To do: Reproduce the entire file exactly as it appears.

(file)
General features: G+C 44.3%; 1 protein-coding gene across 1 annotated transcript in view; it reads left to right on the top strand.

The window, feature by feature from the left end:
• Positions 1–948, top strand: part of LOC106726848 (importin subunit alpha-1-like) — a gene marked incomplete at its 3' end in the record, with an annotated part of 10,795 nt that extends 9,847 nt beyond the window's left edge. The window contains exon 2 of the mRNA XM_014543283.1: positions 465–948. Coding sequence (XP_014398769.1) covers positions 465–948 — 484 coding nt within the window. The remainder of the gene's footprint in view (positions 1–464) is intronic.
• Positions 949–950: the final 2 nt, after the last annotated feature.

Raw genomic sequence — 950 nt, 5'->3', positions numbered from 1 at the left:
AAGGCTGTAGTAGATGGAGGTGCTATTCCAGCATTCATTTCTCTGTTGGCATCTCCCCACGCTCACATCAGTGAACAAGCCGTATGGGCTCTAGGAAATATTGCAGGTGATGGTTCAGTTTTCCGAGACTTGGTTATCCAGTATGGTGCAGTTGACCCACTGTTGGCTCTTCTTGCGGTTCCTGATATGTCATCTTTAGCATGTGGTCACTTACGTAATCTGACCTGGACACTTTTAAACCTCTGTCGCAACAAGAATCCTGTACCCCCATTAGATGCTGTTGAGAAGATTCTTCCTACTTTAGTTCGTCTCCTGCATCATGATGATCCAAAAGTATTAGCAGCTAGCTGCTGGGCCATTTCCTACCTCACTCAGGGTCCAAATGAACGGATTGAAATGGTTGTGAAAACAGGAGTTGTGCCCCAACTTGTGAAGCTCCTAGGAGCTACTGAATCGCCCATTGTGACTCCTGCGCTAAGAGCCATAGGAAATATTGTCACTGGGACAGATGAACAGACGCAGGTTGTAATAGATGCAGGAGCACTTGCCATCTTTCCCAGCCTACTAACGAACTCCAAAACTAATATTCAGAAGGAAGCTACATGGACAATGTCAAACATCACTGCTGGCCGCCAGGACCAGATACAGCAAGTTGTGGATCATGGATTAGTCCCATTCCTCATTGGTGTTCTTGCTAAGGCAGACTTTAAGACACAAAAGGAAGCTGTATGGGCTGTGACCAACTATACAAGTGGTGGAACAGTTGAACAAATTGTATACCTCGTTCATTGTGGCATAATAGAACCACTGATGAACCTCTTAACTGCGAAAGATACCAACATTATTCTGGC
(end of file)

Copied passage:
General features: G+C 44.3%; 1 protein-coding gene across 1 annotated transcript in view; it reads left to right on the top strand.

The window, feature by feature from the left end:
• Positions 1–948, top strand: part of LOC106726848 (importin subunit alpha-1-like) — a gene marked incomplete at its 3' end in the record, with an annotated part of 10,795 nt that extends 9,847 nt beyond the window's left edge. The window contains exon 2 of the mRNA XM_014543283.1: positions 465–948. Coding sequence (XP_014398769.1) covers positions 465–948 — 484 coding nt within the window. The remainder of the gene's footprint in view (positions 1–464) is intronic.
• Positions 949–950: the final 2 nt, after the last annotated feature.

Raw genomic sequence — 950 nt, 5'->3', positions numbered from 1 at the left:
AAGGCTGTAGTAGATGGAGGTGCTATTCCAGCATTCATTTCTCTGTTGGCATCTCCCCACGCTCACATCAGTGAACAAGCCGTATGGGCTCTAGGAAATATTGCAGGTGATGGTTCAGTTTTCCGAGACTTGGTTATCCAGTATGGTGCAGTTGACCCACTGTTGGCTCTTCTTGCGGTTCCTGATATGTCATCTTTAGCATGTGGTCACTTACGTAATCTGACCTGGACACTTTTAAACCTCTGTCGCAACAAGAATCCTGTACCCCCATTAGATGCTGTTGAGAAGATTCTTCCTACTTTAGTTCGTCTCCTGCATCATGATGATCCAAAAGTATTAGCAGCTAGCTGCTGGGCCATTTCCTACCTCACTCAGGGTCCAAATGAACGGATTGAAATGGTTGTGAAAACAGGAGTTGTGCCCCAACTTGTGAAGCTCCTAGGAGCTACTGAATCGCCCATTGTGACTCCTGCGCTAAGAGCCATAGGAAATATTGTCACTGGGACAGATGAACAGACGCAGGTTGTAATAGATGCAGGAGCACTTGCCATCTTTCCCAGCCTACTAACGAACTCCAAAACTAATATTCAGAAGGAAGCTACATGGACAATGTCAAACATCACTGCTGGCCGCCAGGACCAGATACAGCAAGTTGTGGATCATGGATTAGTCCCATTCCTCATTGGTGTTCTTGCTAAGGCAGACTTTAAGACACAAAAGGAAGCTGTATGGGCTGTGACCAACTATACAAGTGGTGGAACAGTTGAACAAATTGTATACCTCGTTCATTGTGGCATAATAGAACCACTGATGAACCTCTTAACTGCGAAAGATACCAACATTATTCTGGC